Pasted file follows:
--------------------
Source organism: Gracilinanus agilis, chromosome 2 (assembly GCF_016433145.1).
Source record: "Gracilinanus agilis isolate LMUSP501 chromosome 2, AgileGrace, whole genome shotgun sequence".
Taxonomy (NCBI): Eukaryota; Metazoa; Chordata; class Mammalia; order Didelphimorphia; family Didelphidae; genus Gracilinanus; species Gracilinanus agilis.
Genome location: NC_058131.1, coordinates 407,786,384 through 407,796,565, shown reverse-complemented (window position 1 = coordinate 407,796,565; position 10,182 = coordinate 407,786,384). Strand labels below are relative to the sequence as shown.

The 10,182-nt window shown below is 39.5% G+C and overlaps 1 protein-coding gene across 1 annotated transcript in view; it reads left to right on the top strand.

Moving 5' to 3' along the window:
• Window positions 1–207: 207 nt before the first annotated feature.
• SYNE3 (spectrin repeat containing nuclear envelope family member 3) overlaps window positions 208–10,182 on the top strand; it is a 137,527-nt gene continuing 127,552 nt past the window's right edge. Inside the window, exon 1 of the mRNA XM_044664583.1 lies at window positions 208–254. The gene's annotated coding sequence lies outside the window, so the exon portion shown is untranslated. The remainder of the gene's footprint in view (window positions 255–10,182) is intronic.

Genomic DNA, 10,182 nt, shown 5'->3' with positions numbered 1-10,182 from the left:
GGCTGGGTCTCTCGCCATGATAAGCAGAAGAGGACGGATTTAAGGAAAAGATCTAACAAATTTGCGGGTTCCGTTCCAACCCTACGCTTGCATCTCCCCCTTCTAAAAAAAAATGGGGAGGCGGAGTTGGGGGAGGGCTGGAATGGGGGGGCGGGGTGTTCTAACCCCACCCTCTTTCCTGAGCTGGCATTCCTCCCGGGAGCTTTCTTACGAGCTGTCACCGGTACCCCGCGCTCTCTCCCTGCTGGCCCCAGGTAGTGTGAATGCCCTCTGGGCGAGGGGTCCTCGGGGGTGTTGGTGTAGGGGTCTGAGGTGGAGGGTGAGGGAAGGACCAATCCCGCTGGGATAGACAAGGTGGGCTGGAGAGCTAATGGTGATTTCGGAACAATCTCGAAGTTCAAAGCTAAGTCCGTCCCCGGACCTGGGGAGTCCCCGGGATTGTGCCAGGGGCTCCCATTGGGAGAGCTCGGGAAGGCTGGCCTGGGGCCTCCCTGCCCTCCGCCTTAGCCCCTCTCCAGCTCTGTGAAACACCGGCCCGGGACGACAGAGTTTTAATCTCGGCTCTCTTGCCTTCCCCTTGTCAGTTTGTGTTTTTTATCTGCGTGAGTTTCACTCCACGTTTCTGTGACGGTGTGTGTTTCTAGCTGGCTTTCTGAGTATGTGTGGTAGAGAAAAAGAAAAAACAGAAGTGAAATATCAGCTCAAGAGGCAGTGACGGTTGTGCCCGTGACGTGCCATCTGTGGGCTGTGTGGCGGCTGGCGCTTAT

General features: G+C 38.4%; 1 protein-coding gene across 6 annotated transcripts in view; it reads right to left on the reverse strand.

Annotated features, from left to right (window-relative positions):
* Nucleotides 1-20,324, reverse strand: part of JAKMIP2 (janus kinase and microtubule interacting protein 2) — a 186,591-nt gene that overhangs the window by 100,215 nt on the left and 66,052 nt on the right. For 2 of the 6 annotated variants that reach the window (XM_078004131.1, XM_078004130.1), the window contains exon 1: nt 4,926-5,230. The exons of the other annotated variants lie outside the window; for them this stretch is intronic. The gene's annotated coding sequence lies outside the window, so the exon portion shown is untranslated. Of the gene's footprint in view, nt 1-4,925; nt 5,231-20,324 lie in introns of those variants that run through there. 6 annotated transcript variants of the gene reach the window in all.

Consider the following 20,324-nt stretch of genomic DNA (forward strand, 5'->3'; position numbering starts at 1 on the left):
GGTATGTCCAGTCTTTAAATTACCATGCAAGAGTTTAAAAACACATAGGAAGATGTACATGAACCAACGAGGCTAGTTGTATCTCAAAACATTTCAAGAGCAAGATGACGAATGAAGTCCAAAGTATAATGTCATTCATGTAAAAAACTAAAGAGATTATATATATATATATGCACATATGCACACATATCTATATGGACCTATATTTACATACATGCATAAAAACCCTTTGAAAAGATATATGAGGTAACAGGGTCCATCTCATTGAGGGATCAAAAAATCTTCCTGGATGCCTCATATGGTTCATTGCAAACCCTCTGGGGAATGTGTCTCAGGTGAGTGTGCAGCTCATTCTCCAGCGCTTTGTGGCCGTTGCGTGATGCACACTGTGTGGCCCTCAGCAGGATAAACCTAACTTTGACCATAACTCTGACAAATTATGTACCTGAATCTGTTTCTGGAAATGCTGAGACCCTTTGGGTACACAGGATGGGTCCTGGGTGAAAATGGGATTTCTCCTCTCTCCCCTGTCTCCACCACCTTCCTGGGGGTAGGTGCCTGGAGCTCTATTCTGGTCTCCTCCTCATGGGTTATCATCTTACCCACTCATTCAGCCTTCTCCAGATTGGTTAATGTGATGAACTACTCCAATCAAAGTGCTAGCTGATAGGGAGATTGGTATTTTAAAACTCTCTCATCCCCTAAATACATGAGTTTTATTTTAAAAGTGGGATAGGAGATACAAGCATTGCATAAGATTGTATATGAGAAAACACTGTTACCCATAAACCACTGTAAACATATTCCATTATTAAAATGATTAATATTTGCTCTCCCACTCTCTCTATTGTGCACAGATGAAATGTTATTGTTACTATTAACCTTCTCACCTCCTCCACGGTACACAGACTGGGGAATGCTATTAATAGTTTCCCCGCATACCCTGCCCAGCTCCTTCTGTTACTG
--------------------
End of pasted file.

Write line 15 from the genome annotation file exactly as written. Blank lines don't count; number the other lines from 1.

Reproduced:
GGTATGTCCAGTCTTTAAATTACCATGCAAGAGTTTAAAAACACATAGGAAGATGTACATGAACCAACGAGGCTAGTTGTATCTCAAAACATTTCAAGAGCAAGATGACGAATGAAGTCCAAAGTATAATGTCATTCATGTAAAAAACTAAAGAGATTATATATATATATATGCACATATGCACACATATCTATATGGACCTATATTTACATACATGCATAAAAACCCTTTGAAAAGATATATGAGGTAACAGGGTCCATCTCATTGAGGGATCAAAAAATCTTCCTGGATGCCTCATATGGTTCATTGCAAACCCTCTGGGGAATGTGTCTCAGGTGAGTGTGCAGCTCATTCTCCAGCGCTTTGTGGCCGTTGCGTGATGCACACTGTGTGGCCCTCAGCAGGATAAACCTAACTTTGACCATAACTCTGACAAATTATGTACCTGAATCTGTTTCTGGAAATGCTGAGACCCTTTGGGTACACAGGATGGGTCCTGGGTGAAAATGGGATTTCTCCTCTCTCCCCTGTCTCCACCACCTTCCTGGGGGTAGGTGCCTGGAGCTCTATTCTGGTCTCCTCCTCATGGGTTATCATCTTACCCACTCATTCAGCCTTCTCCAGATTGGTTAATGTGATGAACTACTCCAATCAAAGTGCTAGCTGATAGGGAGATTGGTATTTTAAAACTCTCTCATCCCCTAAATACATGAGTTTTATTTTAAAAGTGGGATAGGAGATACAAGCATTGCATAAGATTGTATATGAGAAAACACTGTTACCCATAAACCACTGTAAACATATTCCATTATTAAAATGATTAATATTTGCTCTCCCACTCTCTCTATTGTGCACAGATGAAATGTTATTGTTACTATTAACCTTCTCACCTCCTCCACGGTACACAGACTGGGGAATGCTATTAATAGTTTCCCCGCATACCCTGCCCAGCTCCTTCTGTTACTG